Phoenicopterus roseus

KINGDOM: Animalia (Animals)

PHYLUM: Chordata (Possessing a notochord)

CLASS: Aves (Birds)
ORDER: Phoenicopteriformes (Water Birds)

FAMILY: Phoenicopteridae (Water Birds)

SUB-FAMILY: N/A

GENUS: Phoenicopterus (Flamingos)

SPECIES: Phoenicopterus roseus (Greater Flamingo)

Distribution

The population of the Greater Flamingo spreads across the Middle East to northern India to Africa and the Mediterranean. There are limited numbers found in northern Europe.

The greater flamingo has a long, thin neck and legs, colourful plumage and a distinctive downward-bending beak. It is pale, with white to pale pink plumage, contrasting red shoulders, and black tips on the wings. The legs are pink, the eyes yellow, and the beak is pale pink, with a black tip. The female is smaller than the male, and juveniles are grey-brown with some pink in the under parts, wings and tail, and the legs and beak are mainly brown.

Greater Flamingos are found in a variety of saltwater habitats including salt or alkaline lakes, estuaries, shallow coastal lagoons and mudflats. They rarely inhabit areas of freshwater other than using freshwater inlets for bathing and drinking. Those that live outside the tropics often migrate to warmer climates for the winter months.

Greater Flamingos feed on insects, worms, vegetation and algae. They mainly feed during the day and they sweep their bill upside down through shallow water picking up food as they go.

Greater Flamingos are gregarious birds and live together in flocks or dense colonies numbering between 10 – 12 birds. Flocks remain closely packed and individuals are protected from predators by the other flock members while they have their heads down in the mud when feeding.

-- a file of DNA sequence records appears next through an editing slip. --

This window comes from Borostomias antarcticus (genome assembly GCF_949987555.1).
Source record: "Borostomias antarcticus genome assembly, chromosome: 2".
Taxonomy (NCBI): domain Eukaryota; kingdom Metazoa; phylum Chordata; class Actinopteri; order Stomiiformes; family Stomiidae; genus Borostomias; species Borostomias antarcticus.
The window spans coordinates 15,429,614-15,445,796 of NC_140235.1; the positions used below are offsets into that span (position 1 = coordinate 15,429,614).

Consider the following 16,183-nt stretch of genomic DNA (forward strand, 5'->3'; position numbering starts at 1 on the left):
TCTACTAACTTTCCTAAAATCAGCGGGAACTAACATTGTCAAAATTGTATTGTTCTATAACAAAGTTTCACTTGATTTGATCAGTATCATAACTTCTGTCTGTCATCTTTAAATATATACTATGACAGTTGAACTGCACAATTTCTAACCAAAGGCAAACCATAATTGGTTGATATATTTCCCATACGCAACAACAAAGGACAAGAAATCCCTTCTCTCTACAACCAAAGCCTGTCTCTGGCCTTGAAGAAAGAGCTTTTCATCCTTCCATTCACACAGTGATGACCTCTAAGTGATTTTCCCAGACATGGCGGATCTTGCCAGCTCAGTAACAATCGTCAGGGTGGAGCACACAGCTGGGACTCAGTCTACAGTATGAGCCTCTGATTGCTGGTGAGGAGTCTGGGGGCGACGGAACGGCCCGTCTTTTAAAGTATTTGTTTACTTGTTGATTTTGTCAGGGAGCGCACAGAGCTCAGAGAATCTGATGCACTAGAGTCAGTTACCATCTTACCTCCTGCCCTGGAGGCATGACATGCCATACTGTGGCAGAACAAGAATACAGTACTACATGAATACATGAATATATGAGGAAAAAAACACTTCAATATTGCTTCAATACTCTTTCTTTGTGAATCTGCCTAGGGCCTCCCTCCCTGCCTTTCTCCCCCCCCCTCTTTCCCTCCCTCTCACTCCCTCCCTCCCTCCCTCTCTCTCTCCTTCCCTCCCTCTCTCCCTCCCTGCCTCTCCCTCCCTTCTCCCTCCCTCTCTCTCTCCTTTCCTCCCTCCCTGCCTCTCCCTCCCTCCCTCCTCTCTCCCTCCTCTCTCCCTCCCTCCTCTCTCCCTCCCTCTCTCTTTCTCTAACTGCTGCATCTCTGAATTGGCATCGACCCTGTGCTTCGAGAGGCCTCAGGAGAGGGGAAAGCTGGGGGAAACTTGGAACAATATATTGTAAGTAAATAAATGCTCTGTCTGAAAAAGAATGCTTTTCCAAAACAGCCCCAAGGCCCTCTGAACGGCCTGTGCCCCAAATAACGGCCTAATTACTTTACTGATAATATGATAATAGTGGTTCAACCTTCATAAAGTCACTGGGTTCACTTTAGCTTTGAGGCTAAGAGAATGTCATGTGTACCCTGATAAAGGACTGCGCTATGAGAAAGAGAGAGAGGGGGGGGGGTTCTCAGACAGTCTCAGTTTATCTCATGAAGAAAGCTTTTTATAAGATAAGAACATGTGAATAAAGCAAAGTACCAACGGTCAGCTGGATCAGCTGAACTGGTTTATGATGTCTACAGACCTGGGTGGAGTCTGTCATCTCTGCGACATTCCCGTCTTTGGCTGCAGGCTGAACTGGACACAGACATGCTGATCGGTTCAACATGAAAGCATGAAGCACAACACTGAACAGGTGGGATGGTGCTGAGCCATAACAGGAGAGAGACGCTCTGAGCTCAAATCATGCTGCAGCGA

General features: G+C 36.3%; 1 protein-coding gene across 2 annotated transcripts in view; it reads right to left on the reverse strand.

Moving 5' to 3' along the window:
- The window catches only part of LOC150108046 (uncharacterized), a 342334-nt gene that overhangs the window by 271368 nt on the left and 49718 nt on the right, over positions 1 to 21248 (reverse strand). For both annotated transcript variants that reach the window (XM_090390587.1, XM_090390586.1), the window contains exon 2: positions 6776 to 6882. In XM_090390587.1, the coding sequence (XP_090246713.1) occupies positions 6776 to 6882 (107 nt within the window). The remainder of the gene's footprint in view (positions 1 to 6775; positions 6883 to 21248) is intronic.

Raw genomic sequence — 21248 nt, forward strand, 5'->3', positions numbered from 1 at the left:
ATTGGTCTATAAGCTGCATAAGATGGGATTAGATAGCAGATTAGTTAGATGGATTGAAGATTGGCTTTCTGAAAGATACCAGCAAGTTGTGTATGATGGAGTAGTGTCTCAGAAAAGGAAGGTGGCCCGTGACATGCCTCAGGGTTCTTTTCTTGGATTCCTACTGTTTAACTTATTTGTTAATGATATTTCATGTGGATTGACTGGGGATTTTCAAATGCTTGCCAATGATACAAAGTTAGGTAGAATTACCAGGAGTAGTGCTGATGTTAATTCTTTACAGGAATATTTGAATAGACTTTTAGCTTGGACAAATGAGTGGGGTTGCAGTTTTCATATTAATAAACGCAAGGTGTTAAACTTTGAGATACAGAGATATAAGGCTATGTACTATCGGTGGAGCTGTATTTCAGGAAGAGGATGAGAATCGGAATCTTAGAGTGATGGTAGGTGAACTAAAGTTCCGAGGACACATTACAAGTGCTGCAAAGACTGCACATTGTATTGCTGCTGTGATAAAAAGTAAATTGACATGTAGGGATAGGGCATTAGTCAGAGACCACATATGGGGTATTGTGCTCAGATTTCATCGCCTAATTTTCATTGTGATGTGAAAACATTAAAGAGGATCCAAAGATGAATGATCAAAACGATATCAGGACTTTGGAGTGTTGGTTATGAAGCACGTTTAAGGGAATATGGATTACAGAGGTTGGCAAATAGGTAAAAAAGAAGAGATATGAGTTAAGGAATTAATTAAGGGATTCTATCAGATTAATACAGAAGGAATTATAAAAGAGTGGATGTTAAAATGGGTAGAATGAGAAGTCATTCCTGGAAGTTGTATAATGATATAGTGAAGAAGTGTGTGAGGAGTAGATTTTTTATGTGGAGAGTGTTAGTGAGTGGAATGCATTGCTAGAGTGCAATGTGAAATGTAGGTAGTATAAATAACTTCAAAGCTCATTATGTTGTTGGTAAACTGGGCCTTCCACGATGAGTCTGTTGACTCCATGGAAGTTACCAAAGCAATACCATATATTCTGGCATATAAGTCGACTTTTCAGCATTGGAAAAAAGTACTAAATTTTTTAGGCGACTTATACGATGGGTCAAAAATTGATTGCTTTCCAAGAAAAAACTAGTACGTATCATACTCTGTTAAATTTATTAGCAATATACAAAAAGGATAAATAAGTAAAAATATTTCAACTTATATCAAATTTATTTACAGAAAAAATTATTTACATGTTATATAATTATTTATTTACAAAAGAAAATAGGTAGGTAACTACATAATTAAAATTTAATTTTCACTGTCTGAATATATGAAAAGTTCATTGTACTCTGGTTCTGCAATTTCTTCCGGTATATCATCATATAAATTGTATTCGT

Flamingos are generally monogamous (having one partner at a time). They are a highly social species and nest in large dense colonies, with often as many as 20,000 pairs, or exceptionally up to 200,000 pairs. Their breeding season differs with location and may occur at irregular intervals in some areas after rain.

Flamingos perform spectacular group courtship displays, involving synchronised wing-raising, ritualised preening, and ‘head-flagging’, raising the neck and beak and turning the head from side to side.

Greater Flamingos build their nests in pairs. Nests are made out of hardened mud with a shallow depression in the top, although a small pile of stones and debris, lined with grass, twigs and feathers, is used if mud is not available. One of the pair stands over the nest site and drags mud between its webbed feet with its curved bill. The mud is then pressed into place with the bill and feet. Flamingos are monogamous. Like all species of flamingo, the female Greater Flamingo lays a single chalky-white egg on a mud mound in shallow water. The mating pair takes turns to incubate the single egg. The egg hatches after 27 – 31 days and the parents help the chick out of the egg by pulling pieces of the shell away. The greater flamingo may live for over 40 years in the wild.

Greater Flamingos have few natural predators except for jackals and feral dogs. However, their eggs and chicks are preyed upon by other birds including the marabou stork.

Disturbance at breeding colonies such as from tourists, low-flying aircraft or if water-levels surrounding nest-sites lower exposing them to predation reduces breeding success. Effluents from soda-ash mining, pollution from sewage and heavy metal from industries threatens the habitat of the species. Other threats are lead poisoning, collisions with fences and power lines as well as tuberculosis, septicaemia and avian botulism.

Did you know?

  • Chicks are fed a diet of crop milk that comes from the upper digestive system of both of their parents
  • What appears to be the flamingo’s knee is actually its ankle
  • The flamingo is actually sleeping when it is on one leg but the strange thing is, that only half of the flamingo is actually asleep – the half that contains the leg still standing remains active. The flamingo then swaps over so that the remaining side also rests

DID YOU KNOW?

Elephant seal

Elephant Seals can hold their breath for up TWO HOURS! But how? Well, seals have more blood in their bodies than any other animal and, since oxygen is stored and carried around the body in blood, it allows them to hold their breath for an extra long time.